by Andreia Barbosa, PhD student at the Law School of UMinho
On 23 June 2016, the British people decided to leave the European Union, re-launching the idea that belonging to the European Union, in the light of Article 50 of the Treaty on European Union, does not seem to be an obligation, but a choice. States have the (unilateral) right to leave.
The actual effects of Brexit are not yet fully known. In fact, its exact consequences will only be effectively known when the negotiations are over – which will only happen, predictably, in early 2019.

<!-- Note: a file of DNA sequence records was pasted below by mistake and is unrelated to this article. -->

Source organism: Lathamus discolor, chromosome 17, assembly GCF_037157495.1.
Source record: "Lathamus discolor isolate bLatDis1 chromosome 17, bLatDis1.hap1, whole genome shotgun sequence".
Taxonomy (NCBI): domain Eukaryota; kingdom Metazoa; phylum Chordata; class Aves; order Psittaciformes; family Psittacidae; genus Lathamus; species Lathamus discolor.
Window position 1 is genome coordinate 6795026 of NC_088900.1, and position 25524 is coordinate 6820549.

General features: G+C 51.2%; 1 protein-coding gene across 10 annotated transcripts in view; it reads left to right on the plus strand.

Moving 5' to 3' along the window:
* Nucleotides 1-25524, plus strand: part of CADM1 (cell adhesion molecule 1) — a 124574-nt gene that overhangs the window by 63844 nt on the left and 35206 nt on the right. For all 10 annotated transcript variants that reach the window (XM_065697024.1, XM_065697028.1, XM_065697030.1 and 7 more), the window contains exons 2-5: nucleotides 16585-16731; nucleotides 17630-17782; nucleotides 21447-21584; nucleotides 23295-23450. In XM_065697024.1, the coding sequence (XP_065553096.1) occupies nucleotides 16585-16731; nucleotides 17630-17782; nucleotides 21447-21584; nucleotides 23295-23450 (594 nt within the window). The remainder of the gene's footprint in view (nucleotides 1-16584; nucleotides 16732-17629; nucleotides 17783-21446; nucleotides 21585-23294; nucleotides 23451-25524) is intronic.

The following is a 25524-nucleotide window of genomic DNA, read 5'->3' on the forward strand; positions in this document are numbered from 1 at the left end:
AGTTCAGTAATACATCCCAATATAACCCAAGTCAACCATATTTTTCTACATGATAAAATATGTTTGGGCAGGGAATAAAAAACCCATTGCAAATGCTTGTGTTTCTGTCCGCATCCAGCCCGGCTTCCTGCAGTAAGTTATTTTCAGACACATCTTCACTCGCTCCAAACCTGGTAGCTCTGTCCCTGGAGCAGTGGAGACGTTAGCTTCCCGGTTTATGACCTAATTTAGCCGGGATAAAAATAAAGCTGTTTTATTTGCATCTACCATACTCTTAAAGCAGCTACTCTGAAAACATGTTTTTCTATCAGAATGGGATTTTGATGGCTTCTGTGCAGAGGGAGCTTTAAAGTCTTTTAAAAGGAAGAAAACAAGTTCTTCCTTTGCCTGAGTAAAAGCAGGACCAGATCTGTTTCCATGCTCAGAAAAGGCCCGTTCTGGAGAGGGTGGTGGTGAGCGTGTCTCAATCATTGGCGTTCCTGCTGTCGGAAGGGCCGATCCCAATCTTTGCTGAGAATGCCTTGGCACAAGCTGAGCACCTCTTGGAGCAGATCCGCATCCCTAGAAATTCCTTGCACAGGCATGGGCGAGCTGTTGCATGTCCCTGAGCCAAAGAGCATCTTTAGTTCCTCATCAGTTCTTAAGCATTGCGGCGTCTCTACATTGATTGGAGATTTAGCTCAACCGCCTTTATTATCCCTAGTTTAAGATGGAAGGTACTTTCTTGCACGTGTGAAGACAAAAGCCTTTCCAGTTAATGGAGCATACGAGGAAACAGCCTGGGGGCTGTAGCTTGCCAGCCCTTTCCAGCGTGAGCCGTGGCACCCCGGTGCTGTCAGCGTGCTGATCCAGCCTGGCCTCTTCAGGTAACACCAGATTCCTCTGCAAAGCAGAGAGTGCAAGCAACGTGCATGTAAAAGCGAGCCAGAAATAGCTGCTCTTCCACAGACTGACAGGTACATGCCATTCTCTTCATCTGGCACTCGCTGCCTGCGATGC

There are, however, more likely scenarios than others and, consequently, more likely effects than others. Among the most immediate scenarios and effects, are those relating to the commercial transactions between the United Kingdom and the European Union. Because, of course, one of the most important ideals of the European Union is the free movement of goods, based on the existence of a single market without technical and physical frontiers in the free movement of persons, services, goods and capital. So, the question arises as to the terms under which trade in goods between the United Kingdom and the Member States of the European Union will take place.
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